ARC payout helps Madagascar with post-cyclone Batsirai reconstruction

ARC payout helps Madagascar with post-cyclone Batsirai reconstruction

The African Risk Capacity (ARC) has now presented the Government of Madagascar with a “symbolic” $10.7 million cheque after the impacts of tropical cyclone Batsirai triggered the country’s parametric tropical cyclone insurance coverage.

african-risk-capacity-logoAs we wrote previously, Madagascar was the first African nation to take up the sovereign parametric cyclone insurance protection in 2020.

The decision to take out parametric cyclone cover has proved a wise one as tropical cyclone Batsirai, which made landfall as a Category 3 storm on February 5th, 2022, caused significant impacts to Madagascar.

The storm packed sustained winds of 165 kilometers (105 miles) per hour and gusts up to 230 kilometers (145 miles) per hour, and battered the country soon after cyclone Ana brought deadly flooding to the country.

According to ARC, cyclone Batsirai brought damaging winds and rains which impacted homes, schools, health centres, and transport infrastructure, with some of the most hit areas inaccessible by road. ARC determined that the Mananjary, Nosy Varika, and Manakara districts were the most affected.

At the same time, the Malagasy National Disaster Management Agency reported over 124,000 people were affected by the cyclone, with at least 29,000 displaced, and at least 121 deaths.

ARC’s subsequent assessment of Batsirai shows that roughly six million people were exposed to the event.

The $10.7 million payout, first announced back in February, is a result of the insurance coverage taken out by Madagascar under the Africa Disaster Risk Financing Programme (ADRiFi), a partnership between the African Development Bank and ARC that strengthens the country’s resilience by supporting its involvement in the sovereign risk transfer mechanism.

ARC explains that the financing of the insurance premium was made possible by the contribution of the Governments of the UK and Switzerland via the ADRiFi Multi-Donor Trust Fund managed by AfDB, alongside the Government of Germany through ARC’s Premium Support Facility.

The Government of Madagascar has said that it will use the funds for recovery efforts, which includes things like building temporary shelters, rebuilding homes, as well as providing seed and fertiliser to flood-hit farmers and rural communities.

Additionally, the payout will help efforts to bolster food security by providing rations and supplements, with a focus on children, pregnant or breastfeeding women in vulnerable parts of the region.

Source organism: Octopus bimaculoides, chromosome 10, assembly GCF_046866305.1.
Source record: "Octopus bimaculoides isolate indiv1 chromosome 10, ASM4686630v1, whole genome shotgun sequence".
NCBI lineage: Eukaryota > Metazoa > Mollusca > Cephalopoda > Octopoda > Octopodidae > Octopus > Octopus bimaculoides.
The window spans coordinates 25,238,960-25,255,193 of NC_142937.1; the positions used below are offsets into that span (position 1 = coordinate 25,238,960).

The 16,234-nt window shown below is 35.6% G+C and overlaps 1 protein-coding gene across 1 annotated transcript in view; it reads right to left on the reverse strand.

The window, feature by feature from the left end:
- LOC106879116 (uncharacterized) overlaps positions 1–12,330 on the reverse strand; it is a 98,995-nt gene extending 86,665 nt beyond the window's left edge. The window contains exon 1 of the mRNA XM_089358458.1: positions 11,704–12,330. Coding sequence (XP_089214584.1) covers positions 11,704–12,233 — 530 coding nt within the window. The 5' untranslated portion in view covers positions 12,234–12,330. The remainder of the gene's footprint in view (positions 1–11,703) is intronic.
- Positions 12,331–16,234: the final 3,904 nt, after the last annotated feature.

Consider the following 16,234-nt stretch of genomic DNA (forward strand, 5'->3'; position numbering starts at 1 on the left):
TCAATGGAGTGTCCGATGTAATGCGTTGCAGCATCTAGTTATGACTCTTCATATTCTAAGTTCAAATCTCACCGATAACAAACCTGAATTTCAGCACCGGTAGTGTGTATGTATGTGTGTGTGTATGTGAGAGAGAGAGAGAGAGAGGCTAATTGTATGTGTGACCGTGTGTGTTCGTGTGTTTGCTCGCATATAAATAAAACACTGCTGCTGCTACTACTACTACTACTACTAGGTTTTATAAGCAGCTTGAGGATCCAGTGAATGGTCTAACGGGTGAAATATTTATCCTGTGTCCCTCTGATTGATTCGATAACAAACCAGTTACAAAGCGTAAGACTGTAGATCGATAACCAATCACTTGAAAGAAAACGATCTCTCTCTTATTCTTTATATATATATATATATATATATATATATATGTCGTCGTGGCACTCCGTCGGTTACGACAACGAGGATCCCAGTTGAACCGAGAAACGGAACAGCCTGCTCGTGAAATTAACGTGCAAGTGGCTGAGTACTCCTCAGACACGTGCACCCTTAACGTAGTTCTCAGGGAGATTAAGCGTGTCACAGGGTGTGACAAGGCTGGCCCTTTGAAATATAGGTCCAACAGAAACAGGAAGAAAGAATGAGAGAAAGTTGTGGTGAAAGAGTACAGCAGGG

Christian Ntsay, Madagascar’s Prime Minister and Head of Government, commented: “These funds will help the country, to a large extent, with post-cyclone reconstruction through activities considered to be priorities – particularly in the agricultural sector. Because of the floods, agriculture suffered a lot of damage, leading to the destruction of the means livelihood of smallholder farmers and rural communities.”

AfDB Vice President for Agriculture, Human and Social Development, Dr. Beth Dunford, added: “Africa is the most vulnerable continent to climate change, prone to natural disasters including drought, floods and tropical cyclones.

“Risk pools such as the African Risk Capacity are cost-effective vehicles to help countries like Madagascar access rapid financing for disaster response – especially through insurance. The ARC- ADRiFi partnership will enable Madagascar to implement programmes to assist the people impacted by cyclone BATSIRAI.”

“Our support goes to the Government of Madagascar and our hearts to the people of Madagascar who have experienced devastation and destruction caused by tropical cyclone BATSIRAI. Madagascar has been one of ARC’s most active and leading Member States, and the first country to subscribe to ARC’s offered insurance policy against tropical cyclones,” said Ibrahima Cheikh Diong, United Nations Assistant Secretary-General and ARC Group Director General.

This payout to Madagascar shows how ARC’s parametric triggers enable rapid assessment and payout once a catastrophe event takes place, something which is vital to the world’s most vulnerable as they look to rebuild their lives and livelihoods post-event.

Print Friendly, PDF & Email

Leave a Reply

Your email address will not be published.

error: Content is protected !!